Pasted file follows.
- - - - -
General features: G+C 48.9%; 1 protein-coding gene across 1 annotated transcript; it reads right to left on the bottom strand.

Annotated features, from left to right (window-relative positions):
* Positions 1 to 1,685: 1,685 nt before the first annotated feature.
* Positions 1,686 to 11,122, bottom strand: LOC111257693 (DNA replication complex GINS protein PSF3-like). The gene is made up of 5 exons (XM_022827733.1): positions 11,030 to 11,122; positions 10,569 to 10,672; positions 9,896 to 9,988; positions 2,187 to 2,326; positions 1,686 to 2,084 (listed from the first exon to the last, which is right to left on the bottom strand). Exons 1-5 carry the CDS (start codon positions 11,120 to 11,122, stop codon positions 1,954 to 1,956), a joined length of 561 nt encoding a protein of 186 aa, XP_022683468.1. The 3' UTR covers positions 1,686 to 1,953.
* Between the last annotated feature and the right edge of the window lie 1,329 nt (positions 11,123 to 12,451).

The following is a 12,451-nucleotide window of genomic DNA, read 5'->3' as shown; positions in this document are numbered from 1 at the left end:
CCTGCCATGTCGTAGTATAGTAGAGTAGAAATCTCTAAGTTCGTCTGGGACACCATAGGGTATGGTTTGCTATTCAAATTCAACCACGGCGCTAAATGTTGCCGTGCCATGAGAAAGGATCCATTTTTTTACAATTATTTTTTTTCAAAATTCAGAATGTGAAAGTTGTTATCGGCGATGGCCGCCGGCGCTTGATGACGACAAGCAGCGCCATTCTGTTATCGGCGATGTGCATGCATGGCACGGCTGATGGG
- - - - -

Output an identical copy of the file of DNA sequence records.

General features: G+C 48.9%; 1 protein-coding gene across 1 annotated transcript; it reads right to left on the bottom strand.

Annotated features, from left to right (window-relative positions):
* Positions 1 to 1,685: 1,685 nt before the first annotated feature.
* Positions 1,686 to 11,122, bottom strand: LOC111257693 (DNA replication complex GINS protein PSF3-like). The gene is made up of 5 exons (XM_022827733.1): positions 11,030 to 11,122; positions 10,569 to 10,672; positions 9,896 to 9,988; positions 2,187 to 2,326; positions 1,686 to 2,084 (listed from the first exon to the last, which is right to left on the bottom strand). Exons 1-5 carry the CDS (start codon positions 11,120 to 11,122, stop codon positions 1,954 to 1,956), a joined length of 561 nt encoding a protein of 186 aa, XP_022683468.1. The 3' UTR covers positions 1,686 to 1,953.
* Between the last annotated feature and the right edge of the window lie 1,329 nt (positions 11,123 to 12,451).

The following is a 12,451-nucleotide window of genomic DNA, read 5'->3' as shown; positions in this document are numbered from 1 at the left end:
CCTGCCATGTCGTAGTATAGTAGAGTAGAAATCTCTAAGTTCGTCTGGGACACCATAGGGTATGGTTTGCTATTCAAATTCAACCACGGCGCTAAATGTTGCCGTGCCATGAGAAAGGATCCATTTTTTTACAATTATTTTTTTTCAAAATTCAGAATGTGAAAGTTGTTATCGGCGATGGCCGCCGGCGCTTGATGACGACAAGCAGCGCCATTCTGTTATCGGCGATGTGCATGCATGGCACGGCTGATGGG